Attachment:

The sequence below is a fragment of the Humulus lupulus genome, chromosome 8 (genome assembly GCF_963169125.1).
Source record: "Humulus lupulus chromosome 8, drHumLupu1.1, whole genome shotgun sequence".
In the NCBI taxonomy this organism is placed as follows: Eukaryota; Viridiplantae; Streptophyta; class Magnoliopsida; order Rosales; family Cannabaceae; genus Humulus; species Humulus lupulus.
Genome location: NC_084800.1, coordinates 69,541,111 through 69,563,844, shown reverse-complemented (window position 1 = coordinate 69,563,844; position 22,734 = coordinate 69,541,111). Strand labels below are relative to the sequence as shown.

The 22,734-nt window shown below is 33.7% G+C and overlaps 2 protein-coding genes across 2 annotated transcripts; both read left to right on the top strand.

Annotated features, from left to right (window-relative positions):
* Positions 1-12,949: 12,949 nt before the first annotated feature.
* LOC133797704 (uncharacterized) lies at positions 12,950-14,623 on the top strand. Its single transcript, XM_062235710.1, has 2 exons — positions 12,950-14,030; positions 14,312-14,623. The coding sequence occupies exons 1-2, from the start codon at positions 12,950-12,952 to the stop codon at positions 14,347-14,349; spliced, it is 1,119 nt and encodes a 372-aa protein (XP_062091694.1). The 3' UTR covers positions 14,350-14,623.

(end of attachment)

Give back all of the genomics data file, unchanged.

The sequence below is a fragment of the Humulus lupulus genome, chromosome 8 (genome assembly GCF_963169125.1).
Source record: "Humulus lupulus chromosome 8, drHumLupu1.1, whole genome shotgun sequence".
In the NCBI taxonomy this organism is placed as follows: Eukaryota; Viridiplantae; Streptophyta; class Magnoliopsida; order Rosales; family Cannabaceae; genus Humulus; species Humulus lupulus.
Genome location: NC_084800.1, coordinates 69,541,111 through 69,563,844, shown reverse-complemented (window position 1 = coordinate 69,563,844; position 22,734 = coordinate 69,541,111). Strand labels below are relative to the sequence as shown.

The 22,734-nt window shown below is 33.7% G+C and overlaps 2 protein-coding genes across 2 annotated transcripts; both read left to right on the top strand.

Annotated features, from left to right (window-relative positions):
* Positions 1-12,949: 12,949 nt before the first annotated feature.
* LOC133797704 (uncharacterized) lies at positions 12,950-14,623 on the top strand. Its single transcript, XM_062235710.1, has 2 exons — positions 12,950-14,030; positions 14,312-14,623. The coding sequence occupies exons 1-2, from the start codon at positions 12,950-12,952 to the stop codon at positions 14,347-14,349; spliced, it is 1,119 nt and encodes a 372-aa protein (XP_062091694.1). The 3' UTR covers positions 14,350-14,623.